Anyway, the most difficult part is, indeed, the chassis relative to the LED lights. As hard as I tried, I still couldn't quite get them lined up, and to this day the Bifrost has a bit of a dimmed quality with the lights, like they're receded a bit, but that's really not a bad thing given how notoriously bright they are, in my opinion. I also recall one of the (many, many) screws on the chassis having some difficulty threading into its standoff, but it wasn't terrible.

I remembered that someone had taken it apart and talked about issues when putting it back together.  Thanks for the info!

 

Cheers!beerchug.gif

-HK sends

post #3187 of 3320

I just ordered the USB Gen 2 since I'm going to be switching over from a desktop to a PC Laptop soon. I'll be sure to post the process/results (and pictures if someone else doesn't do it before me).

post #3188 of 3320

Hey judmarc, you also gonna take the plunge on either of these Bifrost upgrades? I only ask because I remember you being of the earlier owners of the Bifrost here on Head-Fi along with me and some others (and I think you also did the fuse swap? don't remember exactly). If not, I'll let you know how it goes with the Uber Analog board. :)
 

post #3189 of 3320

I'd also really like to see someone document the install process of the Uber Analog board.

post #3190 of 3320
^ RestoredSparda is going to document - see last post previous page.

My board shipped yesterday (I'll have no time to document the install). Looking forward to listening for changes. I'll use one of my other DACs for reference.
post #3191 of 3320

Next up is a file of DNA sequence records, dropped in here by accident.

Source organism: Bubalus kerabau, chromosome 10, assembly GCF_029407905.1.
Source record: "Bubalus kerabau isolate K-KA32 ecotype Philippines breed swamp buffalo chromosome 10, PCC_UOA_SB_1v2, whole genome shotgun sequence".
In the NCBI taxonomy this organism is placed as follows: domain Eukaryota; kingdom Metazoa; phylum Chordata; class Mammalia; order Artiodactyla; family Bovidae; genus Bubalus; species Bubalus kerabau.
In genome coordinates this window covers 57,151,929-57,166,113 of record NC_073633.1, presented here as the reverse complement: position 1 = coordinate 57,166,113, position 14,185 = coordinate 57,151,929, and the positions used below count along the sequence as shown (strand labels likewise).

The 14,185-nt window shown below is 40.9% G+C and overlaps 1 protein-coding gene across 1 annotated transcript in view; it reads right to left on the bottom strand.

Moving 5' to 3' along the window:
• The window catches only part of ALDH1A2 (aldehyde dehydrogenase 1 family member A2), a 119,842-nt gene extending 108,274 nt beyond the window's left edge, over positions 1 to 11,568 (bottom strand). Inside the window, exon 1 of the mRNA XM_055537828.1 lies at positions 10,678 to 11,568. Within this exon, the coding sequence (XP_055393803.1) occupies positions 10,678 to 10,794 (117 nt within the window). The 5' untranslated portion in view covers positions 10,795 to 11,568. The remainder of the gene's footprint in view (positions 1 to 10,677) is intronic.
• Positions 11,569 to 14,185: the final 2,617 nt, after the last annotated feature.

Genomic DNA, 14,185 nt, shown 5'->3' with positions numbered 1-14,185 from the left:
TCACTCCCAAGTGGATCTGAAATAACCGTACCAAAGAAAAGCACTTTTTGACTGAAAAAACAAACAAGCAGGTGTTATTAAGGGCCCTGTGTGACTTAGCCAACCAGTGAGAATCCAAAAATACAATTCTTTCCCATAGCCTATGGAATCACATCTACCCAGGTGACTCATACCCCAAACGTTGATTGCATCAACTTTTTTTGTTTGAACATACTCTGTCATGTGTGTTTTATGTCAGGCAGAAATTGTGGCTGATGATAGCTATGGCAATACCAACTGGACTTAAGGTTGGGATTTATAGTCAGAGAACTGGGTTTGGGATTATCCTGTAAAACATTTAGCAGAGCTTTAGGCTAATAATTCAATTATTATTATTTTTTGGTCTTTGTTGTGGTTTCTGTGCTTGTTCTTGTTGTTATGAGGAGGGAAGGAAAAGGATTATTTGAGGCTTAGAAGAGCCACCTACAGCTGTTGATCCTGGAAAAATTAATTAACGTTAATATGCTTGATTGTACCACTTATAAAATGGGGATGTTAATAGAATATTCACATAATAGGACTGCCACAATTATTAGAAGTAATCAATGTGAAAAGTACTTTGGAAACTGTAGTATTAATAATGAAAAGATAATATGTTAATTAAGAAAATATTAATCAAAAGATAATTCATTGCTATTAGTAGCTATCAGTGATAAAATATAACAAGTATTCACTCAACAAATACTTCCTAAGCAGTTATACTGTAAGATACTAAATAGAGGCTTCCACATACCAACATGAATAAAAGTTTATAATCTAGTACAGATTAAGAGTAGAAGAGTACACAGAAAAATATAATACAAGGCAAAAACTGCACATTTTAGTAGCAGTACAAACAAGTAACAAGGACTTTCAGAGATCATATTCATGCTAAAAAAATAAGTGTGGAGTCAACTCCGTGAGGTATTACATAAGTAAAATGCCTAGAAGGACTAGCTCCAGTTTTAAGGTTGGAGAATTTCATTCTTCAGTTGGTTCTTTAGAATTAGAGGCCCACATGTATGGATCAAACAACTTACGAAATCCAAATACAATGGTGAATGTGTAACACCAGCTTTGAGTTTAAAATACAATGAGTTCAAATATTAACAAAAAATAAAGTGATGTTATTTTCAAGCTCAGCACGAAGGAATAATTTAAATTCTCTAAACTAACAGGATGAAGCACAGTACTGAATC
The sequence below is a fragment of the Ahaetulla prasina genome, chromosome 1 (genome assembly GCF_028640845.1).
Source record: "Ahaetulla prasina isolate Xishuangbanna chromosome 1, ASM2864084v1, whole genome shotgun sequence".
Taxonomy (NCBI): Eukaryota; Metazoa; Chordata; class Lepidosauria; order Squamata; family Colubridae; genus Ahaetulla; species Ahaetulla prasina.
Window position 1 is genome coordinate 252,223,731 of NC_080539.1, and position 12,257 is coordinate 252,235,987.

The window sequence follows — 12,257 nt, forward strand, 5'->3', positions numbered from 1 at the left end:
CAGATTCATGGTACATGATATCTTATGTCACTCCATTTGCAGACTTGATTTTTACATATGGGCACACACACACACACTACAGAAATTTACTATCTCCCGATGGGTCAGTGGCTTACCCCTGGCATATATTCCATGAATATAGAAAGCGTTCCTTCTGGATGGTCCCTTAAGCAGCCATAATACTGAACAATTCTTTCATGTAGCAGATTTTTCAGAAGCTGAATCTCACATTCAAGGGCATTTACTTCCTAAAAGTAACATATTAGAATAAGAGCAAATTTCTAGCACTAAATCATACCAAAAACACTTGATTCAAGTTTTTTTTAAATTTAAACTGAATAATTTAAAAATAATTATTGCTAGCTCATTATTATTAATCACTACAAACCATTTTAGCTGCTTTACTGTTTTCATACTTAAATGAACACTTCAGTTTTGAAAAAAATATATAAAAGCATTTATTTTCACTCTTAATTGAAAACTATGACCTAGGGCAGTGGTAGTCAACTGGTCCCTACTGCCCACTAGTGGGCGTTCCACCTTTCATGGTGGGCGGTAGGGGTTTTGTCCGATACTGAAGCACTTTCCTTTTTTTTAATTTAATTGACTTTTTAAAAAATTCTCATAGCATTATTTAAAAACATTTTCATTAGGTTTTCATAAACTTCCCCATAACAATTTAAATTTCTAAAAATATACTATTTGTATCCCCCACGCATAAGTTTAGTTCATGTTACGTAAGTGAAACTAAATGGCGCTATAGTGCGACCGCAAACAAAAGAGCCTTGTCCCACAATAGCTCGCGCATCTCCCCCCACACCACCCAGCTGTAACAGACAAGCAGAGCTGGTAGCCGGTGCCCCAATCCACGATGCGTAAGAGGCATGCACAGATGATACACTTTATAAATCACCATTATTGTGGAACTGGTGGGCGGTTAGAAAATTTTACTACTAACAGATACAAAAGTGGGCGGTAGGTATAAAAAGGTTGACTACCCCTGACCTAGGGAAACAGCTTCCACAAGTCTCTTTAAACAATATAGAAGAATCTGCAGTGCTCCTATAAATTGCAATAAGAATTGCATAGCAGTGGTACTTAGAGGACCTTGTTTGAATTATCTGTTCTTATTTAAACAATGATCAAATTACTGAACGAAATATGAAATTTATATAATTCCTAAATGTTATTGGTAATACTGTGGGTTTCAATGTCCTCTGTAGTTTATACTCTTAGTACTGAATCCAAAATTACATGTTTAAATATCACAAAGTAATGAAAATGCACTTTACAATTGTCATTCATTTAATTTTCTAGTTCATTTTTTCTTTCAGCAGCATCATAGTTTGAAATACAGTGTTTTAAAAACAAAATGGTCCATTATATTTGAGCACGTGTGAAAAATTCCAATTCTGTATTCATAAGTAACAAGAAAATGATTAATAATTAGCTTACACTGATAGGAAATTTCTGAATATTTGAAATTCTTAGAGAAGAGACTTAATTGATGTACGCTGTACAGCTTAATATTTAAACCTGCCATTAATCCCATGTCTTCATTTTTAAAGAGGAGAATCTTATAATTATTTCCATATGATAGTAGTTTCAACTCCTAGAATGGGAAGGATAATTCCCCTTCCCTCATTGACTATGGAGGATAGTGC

Anyone care to speculate how Schiit is going to implement DSD without requiring a different board to be installed? DSD to PCM converter?


Edited by Radioking59 - 4/30/13 at 10:10pm
post #3192 of 3320
Quote:
Originally Posted by Radioking59 View Post

Anyone care to speculate how Schiit is going to implement DSD without requiring a different board to be installed? DSD to PCM converter?


My guess would be a firmware update. I may be grossly miss informed though. wink.gif
post #3193 of 3320

I've taken my Bifrost apart. The Bifrost is made of two main metal parts. The light colored outer chassis and the dark colored inner chassis. First, you remove the inner chassis entirely by removing the top screws and the back screws (the ones securing the i/o connectors), and some of the bottom screws. I can't remember which of the bottom screws secure the inner chassis to the outer chassis. They are probably the outer-most screws. Most of the inner screws on the bottom secure the main board in place. Slide out the inner chassis to remove it. You will see that the main board is attached directly to the outer chassis via the other bottom screws mentioned earlier. You will need to unscrew the rest of the bottom screws to free the board.

 

Installing the USB board or other upgrades is super-easy and doesn't need explaining. If it did, then you shouldn't be taking this thing apart.

 

When you reassemble, it is important to attach the main board back onto the outer chassis FIRST via the bottom screws, so you can move the LEDs into the holes in the front using tweezers or what-have-you. Lastly, attach the inner chassis by sliding it back in and screwing the rest of the screws in.

 

If you do not fully understand what I just wrote, or if you are not good with yours hands, or if you do not know how to disassemble something perfectly and reassemble something perfectly, or if you do not know how to screw things in properly, or do not have the proper precision tools, or any other reason that may cause you to fail, you shouldn't try this. Just send it in to Schiit.


Edited by nowis - 5/1/13 at 1:20pm
post #3194 of 3320

Mine's done!  It was easy!
 

One thing I am disappointed about, I thought we were going to get the holographic sticker to put on the back of our cases...

post #3195 of 3320

By far the most difficult part was lining up the LEDs on re-assembly.  Just be patient, take your time.  Be careful the leads that connect those LEDs bend easily.